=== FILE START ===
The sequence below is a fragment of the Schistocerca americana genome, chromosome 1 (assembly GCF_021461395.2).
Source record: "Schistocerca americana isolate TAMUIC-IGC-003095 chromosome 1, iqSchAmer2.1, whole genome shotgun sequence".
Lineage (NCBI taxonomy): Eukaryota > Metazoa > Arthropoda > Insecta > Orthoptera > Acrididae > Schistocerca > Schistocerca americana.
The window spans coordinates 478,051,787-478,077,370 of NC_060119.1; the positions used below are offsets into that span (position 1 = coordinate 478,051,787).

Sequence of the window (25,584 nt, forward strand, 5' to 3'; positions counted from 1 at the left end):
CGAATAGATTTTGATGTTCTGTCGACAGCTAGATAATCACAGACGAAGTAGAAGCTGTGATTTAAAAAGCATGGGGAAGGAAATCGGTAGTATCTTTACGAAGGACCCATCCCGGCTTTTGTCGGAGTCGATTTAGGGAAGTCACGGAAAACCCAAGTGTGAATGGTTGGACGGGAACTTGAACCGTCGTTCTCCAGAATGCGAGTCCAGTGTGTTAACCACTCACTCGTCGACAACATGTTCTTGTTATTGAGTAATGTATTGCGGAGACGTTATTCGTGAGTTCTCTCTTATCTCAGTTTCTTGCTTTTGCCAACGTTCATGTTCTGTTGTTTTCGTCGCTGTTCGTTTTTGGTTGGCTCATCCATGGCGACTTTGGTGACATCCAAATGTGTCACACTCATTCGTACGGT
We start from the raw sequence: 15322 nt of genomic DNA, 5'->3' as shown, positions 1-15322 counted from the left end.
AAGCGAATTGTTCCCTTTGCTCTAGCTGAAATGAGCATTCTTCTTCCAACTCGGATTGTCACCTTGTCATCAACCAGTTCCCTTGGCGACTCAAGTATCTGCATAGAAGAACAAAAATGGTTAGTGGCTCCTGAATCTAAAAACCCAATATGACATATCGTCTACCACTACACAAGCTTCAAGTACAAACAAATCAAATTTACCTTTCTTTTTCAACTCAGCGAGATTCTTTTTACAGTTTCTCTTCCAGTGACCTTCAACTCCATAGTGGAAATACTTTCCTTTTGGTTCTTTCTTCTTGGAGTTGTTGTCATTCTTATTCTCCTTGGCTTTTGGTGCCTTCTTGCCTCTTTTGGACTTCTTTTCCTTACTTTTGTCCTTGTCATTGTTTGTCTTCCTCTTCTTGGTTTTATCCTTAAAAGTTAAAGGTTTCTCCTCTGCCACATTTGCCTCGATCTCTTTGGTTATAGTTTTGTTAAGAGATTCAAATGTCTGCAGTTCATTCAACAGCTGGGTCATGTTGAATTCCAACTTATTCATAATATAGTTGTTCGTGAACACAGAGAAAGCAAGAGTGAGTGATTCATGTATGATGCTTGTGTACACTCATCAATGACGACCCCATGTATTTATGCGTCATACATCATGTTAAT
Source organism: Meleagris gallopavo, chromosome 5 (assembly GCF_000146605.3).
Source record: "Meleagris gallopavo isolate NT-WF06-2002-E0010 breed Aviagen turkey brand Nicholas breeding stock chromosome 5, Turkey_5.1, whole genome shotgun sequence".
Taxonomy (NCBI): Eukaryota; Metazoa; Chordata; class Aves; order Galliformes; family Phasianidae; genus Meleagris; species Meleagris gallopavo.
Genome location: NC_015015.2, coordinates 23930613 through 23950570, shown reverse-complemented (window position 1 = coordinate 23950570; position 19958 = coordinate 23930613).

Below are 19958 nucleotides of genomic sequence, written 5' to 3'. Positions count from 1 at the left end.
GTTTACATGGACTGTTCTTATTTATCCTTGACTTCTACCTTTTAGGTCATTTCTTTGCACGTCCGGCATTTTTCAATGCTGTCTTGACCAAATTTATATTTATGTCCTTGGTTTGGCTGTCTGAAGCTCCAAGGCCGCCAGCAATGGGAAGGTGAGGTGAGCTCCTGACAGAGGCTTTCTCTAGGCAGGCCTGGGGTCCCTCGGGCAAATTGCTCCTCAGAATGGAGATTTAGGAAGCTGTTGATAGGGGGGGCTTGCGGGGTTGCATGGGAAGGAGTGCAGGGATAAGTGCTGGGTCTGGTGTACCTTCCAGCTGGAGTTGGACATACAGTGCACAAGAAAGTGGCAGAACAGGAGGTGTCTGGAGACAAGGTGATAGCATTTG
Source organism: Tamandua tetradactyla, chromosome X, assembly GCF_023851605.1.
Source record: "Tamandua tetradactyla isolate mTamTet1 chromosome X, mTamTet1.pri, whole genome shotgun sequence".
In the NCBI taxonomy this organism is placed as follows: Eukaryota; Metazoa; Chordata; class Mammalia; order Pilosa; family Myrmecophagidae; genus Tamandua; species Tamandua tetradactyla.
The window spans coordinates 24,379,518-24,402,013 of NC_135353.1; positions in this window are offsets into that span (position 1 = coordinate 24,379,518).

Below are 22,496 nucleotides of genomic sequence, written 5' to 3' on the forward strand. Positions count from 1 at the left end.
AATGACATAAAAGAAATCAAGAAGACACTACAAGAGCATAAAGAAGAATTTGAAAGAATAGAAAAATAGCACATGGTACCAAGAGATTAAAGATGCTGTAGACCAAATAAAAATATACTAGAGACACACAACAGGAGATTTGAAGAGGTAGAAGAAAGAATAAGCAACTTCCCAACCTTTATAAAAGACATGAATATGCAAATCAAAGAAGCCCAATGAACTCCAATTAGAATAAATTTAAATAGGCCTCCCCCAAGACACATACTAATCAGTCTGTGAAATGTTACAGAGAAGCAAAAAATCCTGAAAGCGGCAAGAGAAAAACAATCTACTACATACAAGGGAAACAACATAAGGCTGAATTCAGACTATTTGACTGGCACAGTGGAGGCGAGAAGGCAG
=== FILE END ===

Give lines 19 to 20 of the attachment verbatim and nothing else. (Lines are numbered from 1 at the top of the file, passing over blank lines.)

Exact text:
Below are 22,496 nucleotides of genomic sequence, written 5' to 3' on the forward strand. Positions count from 1 at the left end.
AATGACATAAAAGAAATCAAGAAGACACTACAAGAGCATAAAGAAGAATTTGAAAGAATAGAAAAATAGCACATGGTACCAAGAGATTAAAGATGCTGTAGACCAAATAAAAATATACTAGAGACACACAACAGGAGATTTGAAGAGGTAGAAGAAAGAATAAGCAACTTCCCAACCTTTATAAAAGACATGAATATGCAAATCAAAGAAGCCCAATGAACTCCAATTAGAATAAATTTAAATAGGCCTCCCCCAAGACACATACTAATCAGTCTGTGAAATGTTACAGAGAAGCAAAAAATCCTGAAAGCGGCAAGAGAAAAACAATCTACTACATACAAGGGAAACAACATAAGGCTGAATTCAGACTATTTGACTGGCACAGTGGAGGCGAGAAGGCAG